Skip to main content

Saint Death: A Novel

Review

Saint Death: A Novel

Marcus Sedgwick is a British novelist, illustrator and musician. He has received numerous honors including the Printz Award and the Blue Peter Book Award. He currently lives in the French Alps where he writes for The Guardian and is working on his newest books. Some of his previous works are THE GHOST OF HEAVEN and LOVE LIKE BLOOD. His novel, SAINT DEATH, was first published in October 2016.

SAINT DEATH follows the harrowing tale of Arturo, a poor teenager living on the outskirts of Juarez, Mexico in Anapra. He mostly keeps to himself, living in a shack with just the bare necessities. His days consist of him working odd jobs to support himself. Gang and drug activity consume Juarez, and when his best friend, Faustino, bursts back into his life after a year of no contact, that life of crime begins to affect Arturo as well. Faustino has gotten himself in trouble with the gang he joined, and he needs Arturo to help him get enough money to buy himself, his girlfriend and his baby out of trouble.

"SAINT DEATH is for those who are not afraid to read something honest and heartbreaking. It is perfect for those who are looking to widen their worldview and perspective."

Arturo was an honest yet frustratingly flawed character. No matter what he does, the odds seem to be stacked against him. I really appreciated his loyalty and commitment to get from one day to the next. Faustino was in an even more risky situation, but he, too, had been through a tumultuous childhood like Arturo. Both of them are just trying to survive, even if they choose different avenues to do so. Their friendship was complicated yet ran deep, prevailing through all that they went through. Other characters, like Siggy, Carlos and Margarita, were only briefly in the story, but they left a considerable impact on Arturo.

Each chapter was separated by either immigration statistics, definitions, explanations of laws, or diary-type entries, and they add to the reader's overall understanding of the story and the terminology and reasoning behind these characters’ situations. I especially found Santa Muerte and her followers to be a really interesting and enlightening part of SAINT DEATH. Even through all of their hardships, these characters were able to hold onto their belief in her and her gifts. Overall, I learned a lot about Mexico that I didn’t know before, and I feel like I have a greater understanding of just how unequal things truly are.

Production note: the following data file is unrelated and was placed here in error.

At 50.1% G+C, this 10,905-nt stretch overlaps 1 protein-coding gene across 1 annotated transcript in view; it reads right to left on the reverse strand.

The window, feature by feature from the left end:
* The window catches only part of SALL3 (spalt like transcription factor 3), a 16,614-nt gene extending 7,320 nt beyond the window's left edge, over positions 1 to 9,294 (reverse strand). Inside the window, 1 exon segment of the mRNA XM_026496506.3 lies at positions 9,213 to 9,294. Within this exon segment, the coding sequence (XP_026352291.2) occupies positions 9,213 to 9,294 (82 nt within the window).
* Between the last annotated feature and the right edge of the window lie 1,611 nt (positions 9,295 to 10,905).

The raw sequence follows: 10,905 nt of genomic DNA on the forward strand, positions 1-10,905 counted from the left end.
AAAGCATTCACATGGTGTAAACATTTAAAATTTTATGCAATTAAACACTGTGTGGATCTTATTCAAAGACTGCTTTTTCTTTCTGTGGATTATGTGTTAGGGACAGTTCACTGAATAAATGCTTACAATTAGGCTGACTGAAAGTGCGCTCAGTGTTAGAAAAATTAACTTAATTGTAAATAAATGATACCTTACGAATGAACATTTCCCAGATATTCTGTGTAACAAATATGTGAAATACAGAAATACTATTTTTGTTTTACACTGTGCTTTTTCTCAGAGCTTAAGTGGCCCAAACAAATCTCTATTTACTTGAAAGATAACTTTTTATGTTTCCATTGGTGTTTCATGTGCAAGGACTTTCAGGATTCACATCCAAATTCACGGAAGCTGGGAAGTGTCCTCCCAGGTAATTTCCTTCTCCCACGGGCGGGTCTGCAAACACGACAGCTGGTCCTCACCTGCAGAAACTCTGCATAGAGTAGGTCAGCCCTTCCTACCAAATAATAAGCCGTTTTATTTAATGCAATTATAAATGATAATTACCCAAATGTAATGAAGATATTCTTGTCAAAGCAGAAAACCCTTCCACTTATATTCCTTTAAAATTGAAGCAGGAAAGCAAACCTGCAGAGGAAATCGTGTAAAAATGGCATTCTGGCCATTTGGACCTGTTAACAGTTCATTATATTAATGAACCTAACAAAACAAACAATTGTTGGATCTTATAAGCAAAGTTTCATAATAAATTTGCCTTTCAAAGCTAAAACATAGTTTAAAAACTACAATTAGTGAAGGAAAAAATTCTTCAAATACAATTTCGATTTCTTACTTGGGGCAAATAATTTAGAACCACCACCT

Arturo’s story was by no means an easy read. It is a short yet extensive novel that touches on aspects of life, death and fear. It may not be a feel-good type of read, but it is a necessary one. Arturo may be a character in a book, but his life is all too real for many. Sedgwick opens up the reader to a world they have never experienced and, as a result, they can have more empathy and be more knowledgeable. In the political climate of today, reading is a way that we can connect with and understand each other, and SAINT DEATH is a prime example of that.

I highly recommend this novel to mature readers who are interested in issues surrounding immigration as well as those who are willing to learn about any topic. SAINT DEATH is for those who are not afraid to read something honest and heartbreaking. It is perfect for those who are looking to widen their worldview and perspective.

Reviewed by Grace P., Teen Board Member on May 29, 2018

Saint Death: A Novel
by Marcus Sedgwick